Cons of solid surface countertops include:

  • They scratch easily, especially if knives are used on them.
  • They can dent easily, too.
  • They’re susceptible to heat damage.


Soapstone is another soft stone that’s popular for kitchen countertops.

Pros of soapstone are similar to those of marble, and include:

  • Its softness makes it easy to work with.
  • It does not need to be sealed.
  • It resists staining.
  • It can withstand high temperatures.
  • It’s environmentally sustainable.
  • It’s durable and ages well.

Cons of soapstone include:

  • It’s heavy.
  • It needs to be oiled regularly.
  • It has a rough texture.
  • It dents and scratches easily.
  • It usually darkens in color over time.
  • It’s expensive.

Engineered Stone

Engineered stones, like quartzite, are made from quartz crystals held together with resin.

Pros of engineered stone include:

  • It offers the look and visual depth of natural stone.
  • It’s as hard as granite and less prone to cracking and chipping.
  • It’s heat and stain resistant.
  • It comes in a wide range of styles and colors.
  • It lasts a long time.
  • It doesn’t require as much maintenance as natural stone surfaces.
  •  It’s non-porous,and doesn’t need to be sealed.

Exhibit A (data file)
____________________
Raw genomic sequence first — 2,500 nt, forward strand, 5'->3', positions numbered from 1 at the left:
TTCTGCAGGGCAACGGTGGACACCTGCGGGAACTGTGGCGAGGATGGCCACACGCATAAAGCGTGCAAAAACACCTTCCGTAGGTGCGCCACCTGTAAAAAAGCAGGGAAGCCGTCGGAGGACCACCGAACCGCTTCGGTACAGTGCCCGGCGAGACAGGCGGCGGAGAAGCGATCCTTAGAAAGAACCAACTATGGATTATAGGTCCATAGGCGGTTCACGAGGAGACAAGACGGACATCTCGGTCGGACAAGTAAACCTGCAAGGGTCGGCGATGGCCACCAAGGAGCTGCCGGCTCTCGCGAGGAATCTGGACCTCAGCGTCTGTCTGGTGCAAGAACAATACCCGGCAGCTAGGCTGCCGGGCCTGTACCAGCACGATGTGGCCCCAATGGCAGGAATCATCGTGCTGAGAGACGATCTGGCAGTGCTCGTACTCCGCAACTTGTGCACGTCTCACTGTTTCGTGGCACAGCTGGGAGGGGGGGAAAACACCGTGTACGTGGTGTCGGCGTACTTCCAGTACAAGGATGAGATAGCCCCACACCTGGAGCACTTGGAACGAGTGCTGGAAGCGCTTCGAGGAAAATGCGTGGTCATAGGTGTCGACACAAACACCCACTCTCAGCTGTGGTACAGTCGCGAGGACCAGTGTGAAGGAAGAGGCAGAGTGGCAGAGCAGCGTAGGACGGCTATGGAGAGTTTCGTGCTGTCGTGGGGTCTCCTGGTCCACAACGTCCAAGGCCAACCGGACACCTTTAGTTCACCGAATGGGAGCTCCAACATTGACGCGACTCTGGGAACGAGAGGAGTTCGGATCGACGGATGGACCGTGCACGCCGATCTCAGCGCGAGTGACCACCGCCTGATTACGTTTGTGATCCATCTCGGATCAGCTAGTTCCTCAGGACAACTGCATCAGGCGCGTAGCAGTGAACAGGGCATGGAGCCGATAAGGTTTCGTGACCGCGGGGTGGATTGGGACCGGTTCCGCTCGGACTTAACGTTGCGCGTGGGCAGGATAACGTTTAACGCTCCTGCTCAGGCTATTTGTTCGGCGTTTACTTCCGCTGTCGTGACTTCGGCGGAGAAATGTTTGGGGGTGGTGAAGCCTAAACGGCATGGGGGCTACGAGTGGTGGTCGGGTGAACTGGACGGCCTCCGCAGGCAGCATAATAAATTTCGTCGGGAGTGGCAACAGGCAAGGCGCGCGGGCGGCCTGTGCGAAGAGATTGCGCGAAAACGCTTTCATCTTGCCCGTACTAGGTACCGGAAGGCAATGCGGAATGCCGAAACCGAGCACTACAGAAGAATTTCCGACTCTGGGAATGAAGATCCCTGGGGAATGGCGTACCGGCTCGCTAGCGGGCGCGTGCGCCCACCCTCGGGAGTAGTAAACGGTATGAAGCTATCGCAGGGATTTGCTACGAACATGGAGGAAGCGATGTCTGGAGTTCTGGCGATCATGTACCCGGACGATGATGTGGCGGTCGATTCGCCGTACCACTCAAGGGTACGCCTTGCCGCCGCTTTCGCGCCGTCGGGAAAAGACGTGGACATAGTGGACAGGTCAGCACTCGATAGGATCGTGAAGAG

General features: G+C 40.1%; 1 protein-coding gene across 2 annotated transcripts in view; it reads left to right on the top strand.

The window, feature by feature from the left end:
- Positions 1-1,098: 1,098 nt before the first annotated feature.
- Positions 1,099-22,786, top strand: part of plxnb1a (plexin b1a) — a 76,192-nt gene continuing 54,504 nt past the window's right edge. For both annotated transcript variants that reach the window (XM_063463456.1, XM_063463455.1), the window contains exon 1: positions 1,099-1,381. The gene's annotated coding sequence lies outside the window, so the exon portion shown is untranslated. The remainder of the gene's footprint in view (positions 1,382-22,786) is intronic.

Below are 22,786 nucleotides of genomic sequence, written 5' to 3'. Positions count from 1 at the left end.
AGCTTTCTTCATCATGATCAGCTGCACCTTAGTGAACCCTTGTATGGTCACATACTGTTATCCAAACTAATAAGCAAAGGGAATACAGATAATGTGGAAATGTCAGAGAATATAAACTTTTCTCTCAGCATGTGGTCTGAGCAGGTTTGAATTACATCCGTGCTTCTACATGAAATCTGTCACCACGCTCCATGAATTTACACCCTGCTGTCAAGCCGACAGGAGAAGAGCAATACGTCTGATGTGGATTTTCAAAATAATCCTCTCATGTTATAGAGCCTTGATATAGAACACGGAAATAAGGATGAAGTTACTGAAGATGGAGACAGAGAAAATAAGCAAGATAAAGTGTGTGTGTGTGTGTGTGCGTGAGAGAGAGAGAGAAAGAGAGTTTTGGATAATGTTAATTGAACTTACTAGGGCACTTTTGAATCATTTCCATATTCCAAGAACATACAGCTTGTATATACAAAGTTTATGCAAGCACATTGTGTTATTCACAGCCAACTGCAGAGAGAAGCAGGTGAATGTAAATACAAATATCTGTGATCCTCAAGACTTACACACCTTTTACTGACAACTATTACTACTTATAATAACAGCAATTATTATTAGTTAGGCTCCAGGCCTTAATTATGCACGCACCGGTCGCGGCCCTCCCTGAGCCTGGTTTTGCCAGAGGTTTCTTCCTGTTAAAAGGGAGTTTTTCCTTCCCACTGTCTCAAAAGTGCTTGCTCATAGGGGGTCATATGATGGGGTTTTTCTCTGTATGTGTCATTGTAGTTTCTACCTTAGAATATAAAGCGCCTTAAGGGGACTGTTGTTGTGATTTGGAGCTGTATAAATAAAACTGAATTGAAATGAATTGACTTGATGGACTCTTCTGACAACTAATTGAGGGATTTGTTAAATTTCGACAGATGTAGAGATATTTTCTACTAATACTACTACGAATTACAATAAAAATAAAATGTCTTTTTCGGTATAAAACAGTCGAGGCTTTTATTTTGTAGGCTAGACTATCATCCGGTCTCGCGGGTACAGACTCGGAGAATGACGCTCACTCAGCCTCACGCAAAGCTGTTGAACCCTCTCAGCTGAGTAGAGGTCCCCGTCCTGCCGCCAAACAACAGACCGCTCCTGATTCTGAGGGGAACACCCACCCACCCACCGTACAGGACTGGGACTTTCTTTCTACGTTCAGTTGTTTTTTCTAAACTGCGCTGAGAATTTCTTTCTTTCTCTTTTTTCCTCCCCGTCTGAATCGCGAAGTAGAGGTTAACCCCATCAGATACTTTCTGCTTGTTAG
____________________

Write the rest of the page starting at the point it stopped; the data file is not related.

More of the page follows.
Cons of engineered stone include:

  • It can chip or crack.
  • It’s expensive.
  • Like other stone countertop materials, it’s heavy.
  • You may have visible seams in your surface, since engineered stone countertops are cut and sold in sized pieces.


You don’t see many ceramic tile countertops these days, but it is an option.

Pros of ceramic tile countertops include:

  • They’re very non-porous.
  • They’re affordable.
  • Ceramic tiles offer the widest variety of colors and designs.
  • Tiles are heat, stain, and water resistant.

Cons include:

  • While the tiles themselves are stain resistant, the grout between them is not, and can stain easily.
  • A tile countertop surface is uneven, which can complicate food prep.
  • Tiles can crack or break easily.


Laminate countertops, like Formica, are a low-end option for homeowners on a budget.

Pros include:

  • They’re cheap.
  • They don’t need to be sealed.
  • They’re not particularly heavy.
  • They’re easy to find and available in a range of colors and styles.

Cons include:

  • Laminate countertops are easily damaged by heat.
  • They scratch easily.
  • Seams will be visible between the sections.

Stainless Steel

For a high-end, commercial kitchen look, stainless steel is the way to go.

Pros include:

  • It reflects light and can brighten up a dark kitchen.
  • It’s heat, stain and bacteria resistant.
  • It’s durable and long-lasting.
  • It’s more affordable than stone.

Cons include:

  • Stainless steel may not be the most expensive option, but it’s not cheap, either.
  • It can be scratched or dented.
  • Fingerprints will show on it.

When you’re remodeling your kitchen, it’s important to get the functionality you need at a cost you can afford. That’s why you need to know what kitchen countertop materials are best for your needs.

AHS assumes no responsibility, and specifically disclaims all liability, for your use of any and all information contained herein.